In the build up to the game, there had been much talk - too much talk - of their new signings this year, where their strengths are, what we should watch out for. Admittedly it was useful to know where our attentions should be, but we focused too much on them.

We all made the error of reading their comprehensive match programme. The Tonbirdge team was littered with former New Zealand and Australia representatives, South African Currie Cup players and the like, evidence of the home side flexing its financial muscles. This put us in the wrong mindset and we gave them far too much respect.

That said, we started the game well. We looked after the ball, putting together strings of phases and our backs looked dangerous when the ball went wide. Our new centre pairing of Papa Bear and the Mateai Express were causing problems and the outright gas of winger Ben Selwyn was a constant threat.

However, two missed penalties meant we didn't capitalise on our early pressure - although we were all somewhat taken aback by Openside Leulunui's slightly schoolboy coughing as Chennells took the kicks. 

Inevitably, Tonbridge showed why they have made such a strong start to the season. The home side had a monstrous front five and dominated the scrum. A knock-on on our 22m line gave them a perfect attacking platform and, against the run of play, a grubber kick through landed perfectly into Winger Norman's hands for a score in the corner.

We continued to press, our lineout was working particularly well. However, two more missed penalties and an optimistic drop goal effort meant we had still failed to convert pressure into points. And then the home side turned the screw. In the middle 20 minute period, Tonbridge scored 34 unanswered points, which totally killed us. Their dominance at the scrum and savvy breakdown play ruined any platform we built and allowed their aggressive running backs to take advantage. 

We clawed back some pride with well worked scores of our own from Selwyn and Chennells but the damage had been done. A couple more dubiously awarded tries compiled the misery and a final score of 58-12.

This was a stark reminder to us all that this is a tough league. We have enjoyed a fantastic start to the season but last week's game brought us back down to reality - we will not have everything our own way this year.

From a personal point of view, I was disappointed with the game. I struggled to make my presence. With the scrum going backwards, the ball didn’t come to the back cleanly, if at all. On the few times I did manage to break off, I was either too isolated or did not look after the ball well enough. Also, I still haven’t crossed the whitewash this season so I am well down on my pre-season targets already.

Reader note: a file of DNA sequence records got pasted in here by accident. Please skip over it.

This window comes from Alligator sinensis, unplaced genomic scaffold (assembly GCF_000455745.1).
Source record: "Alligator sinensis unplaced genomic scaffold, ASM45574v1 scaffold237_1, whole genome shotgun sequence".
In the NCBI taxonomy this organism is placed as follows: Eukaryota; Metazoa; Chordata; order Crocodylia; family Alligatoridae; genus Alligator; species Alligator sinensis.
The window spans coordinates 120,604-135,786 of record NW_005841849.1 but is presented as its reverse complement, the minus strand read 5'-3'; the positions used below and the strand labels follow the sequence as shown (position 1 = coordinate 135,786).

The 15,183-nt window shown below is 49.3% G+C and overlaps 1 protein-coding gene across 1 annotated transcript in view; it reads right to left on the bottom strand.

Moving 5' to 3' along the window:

This week, we are away at Staines, which will be another tough physical battle. Staines have had a few questionable results already this season, but we’re not taking anything for granted. One of their leading sponsors is Maximuscle, so we know they will be big and strong. They have a rock solid scrum and their backs run good hard lines – I remember the harsh beating we took there last year.

However, we still have the confidence to chalk off last week to experience. We will focus on our game and are abilities, rather than giving too much respect to the opposition. This week we have experimented with new moves and worked tirelessly on the scrum.

Coach Lamden has asked for an upfront, physical performance. Fight fire with fire…and points. Lots of points. And if it is points he wants, it is points he shall have!

Wednesday, 12 October 2011

...by the skin of our teeth!

"Winning is a habit" - Vince Lombardi



10 minutes.

10 crazy minutes was all it took. To turn a game around. To break the visitors hearts. To spark euphoria in a sleepy market town. To turn a dismal weekend into a season highlight. 10 minutes to remind us all what is truly great about our game.

Okay, okay. A tad melodramatic, I admit. But Saturday’s epic win will go down in Cow Lane folklore – 11 points adrift heading into the final minutes before the greatest comeback the club has ever seen.     
The Boys celebrate the final whistle 
The Game was a physical war of attrition, more Agincourt than Twickenham with bloodied bodies strewn across the pitch. But in and amongst the brutality were glimpses of divine brilliance. A deft cross-field chip from Newton landed straight into the gleeful hands of Chennells who cantered over the line. 10-3.

Stortford fought back through their muscular forward pack. The referee reset scrum after scrum on our five-metre line before eventually awarding a penalty try. We finished the half with a slender 13-10 advantage. We probably deserved the lead but it had been a well-balanced, tense and absorbing game.